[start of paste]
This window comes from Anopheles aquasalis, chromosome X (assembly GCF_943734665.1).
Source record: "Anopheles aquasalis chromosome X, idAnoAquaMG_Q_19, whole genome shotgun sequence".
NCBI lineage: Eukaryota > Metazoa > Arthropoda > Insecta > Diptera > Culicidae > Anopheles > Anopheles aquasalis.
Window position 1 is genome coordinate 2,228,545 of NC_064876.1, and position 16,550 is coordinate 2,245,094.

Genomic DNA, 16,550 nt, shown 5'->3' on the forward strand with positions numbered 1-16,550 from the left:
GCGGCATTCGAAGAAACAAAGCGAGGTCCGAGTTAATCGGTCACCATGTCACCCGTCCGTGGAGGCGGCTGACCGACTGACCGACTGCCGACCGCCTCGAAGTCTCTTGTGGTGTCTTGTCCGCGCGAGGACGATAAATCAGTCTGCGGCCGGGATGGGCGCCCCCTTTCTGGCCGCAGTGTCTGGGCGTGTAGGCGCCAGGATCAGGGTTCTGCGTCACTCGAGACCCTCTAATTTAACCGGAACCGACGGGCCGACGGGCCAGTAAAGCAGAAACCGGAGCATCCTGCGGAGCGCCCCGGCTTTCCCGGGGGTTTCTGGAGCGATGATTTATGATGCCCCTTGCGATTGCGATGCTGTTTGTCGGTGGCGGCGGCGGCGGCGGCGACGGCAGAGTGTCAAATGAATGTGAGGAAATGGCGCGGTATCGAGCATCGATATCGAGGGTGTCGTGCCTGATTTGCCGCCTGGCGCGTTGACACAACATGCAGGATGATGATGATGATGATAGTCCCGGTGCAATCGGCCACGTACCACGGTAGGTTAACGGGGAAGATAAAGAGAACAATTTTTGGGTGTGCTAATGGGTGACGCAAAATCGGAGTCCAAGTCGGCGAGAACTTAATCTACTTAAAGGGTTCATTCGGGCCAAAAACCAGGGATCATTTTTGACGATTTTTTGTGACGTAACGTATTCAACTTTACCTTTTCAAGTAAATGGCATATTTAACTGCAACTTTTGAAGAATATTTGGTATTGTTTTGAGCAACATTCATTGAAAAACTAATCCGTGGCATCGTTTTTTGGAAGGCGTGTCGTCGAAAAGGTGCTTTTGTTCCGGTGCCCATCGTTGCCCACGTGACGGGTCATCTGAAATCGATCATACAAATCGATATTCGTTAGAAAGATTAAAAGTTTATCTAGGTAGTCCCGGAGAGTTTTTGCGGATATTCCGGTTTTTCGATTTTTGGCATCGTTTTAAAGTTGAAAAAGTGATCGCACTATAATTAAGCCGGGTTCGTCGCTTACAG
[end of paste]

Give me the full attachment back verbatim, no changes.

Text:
This window comes from Anopheles aquasalis, chromosome X (assembly GCF_943734665.1).
Source record: "Anopheles aquasalis chromosome X, idAnoAquaMG_Q_19, whole genome shotgun sequence".
NCBI lineage: Eukaryota > Metazoa > Arthropoda > Insecta > Diptera > Culicidae > Anopheles > Anopheles aquasalis.
Window position 1 is genome coordinate 2,228,545 of NC_064876.1, and position 16,550 is coordinate 2,245,094.

Genomic DNA, 16,550 nt, shown 5'->3' on the forward strand with positions numbered 1-16,550 from the left:
GCGGCATTCGAAGAAACAAAGCGAGGTCCGAGTTAATCGGTCACCATGTCACCCGTCCGTGGAGGCGGCTGACCGACTGACCGACTGCCGACCGCCTCGAAGTCTCTTGTGGTGTCTTGTCCGCGCGAGGACGATAAATCAGTCTGCGGCCGGGATGGGCGCCCCCTTTCTGGCCGCAGTGTCTGGGCGTGTAGGCGCCAGGATCAGGGTTCTGCGTCACTCGAGACCCTCTAATTTAACCGGAACCGACGGGCCGACGGGCCAGTAAAGCAGAAACCGGAGCATCCTGCGGAGCGCCCCGGCTTTCCCGGGGGTTTCTGGAGCGATGATTTATGATGCCCCTTGCGATTGCGATGCTGTTTGTCGGTGGCGGCGGCGGCGGCGGCGACGGCAGAGTGTCAAATGAATGTGAGGAAATGGCGCGGTATCGAGCATCGATATCGAGGGTGTCGTGCCTGATTTGCCGCCTGGCGCGTTGACACAACATGCAGGATGATGATGATGATGATAGTCCCGGTGCAATCGGCCACGTACCACGGTAGGTTAACGGGGAAGATAAAGAGAACAATTTTTGGGTGTGCTAATGGGTGACGCAAAATCGGAGTCCAAGTCGGCGAGAACTTAATCTACTTAAAGGGTTCATTCGGGCCAAAAACCAGGGATCATTTTTGACGATTTTTTGTGACGTAACGTATTCAACTTTACCTTTTCAAGTAAATGGCATATTTAACTGCAACTTTTGAAGAATATTTGGTATTGTTTTGAGCAACATTCATTGAAAAACTAATCCGTGGCATCGTTTTTTGGAAGGCGTGTCGTCGAAAAGGTGCTTTTGTTCCGGTGCCCATCGTTGCCCACGTGACGGGTCATCTGAAATCGATCATACAAATCGATATTCGTTAGAAAGATTAAAAGTTTATCTAGGTAGTCCCGGAGAGTTTTTGCGGATATTCCGGTTTTTCGATTTTTGGCATCGTTTTAAAGTTGAAAAAGTGATCGCACTATAATTAAGCCGGGTTCGTCGCTTACAG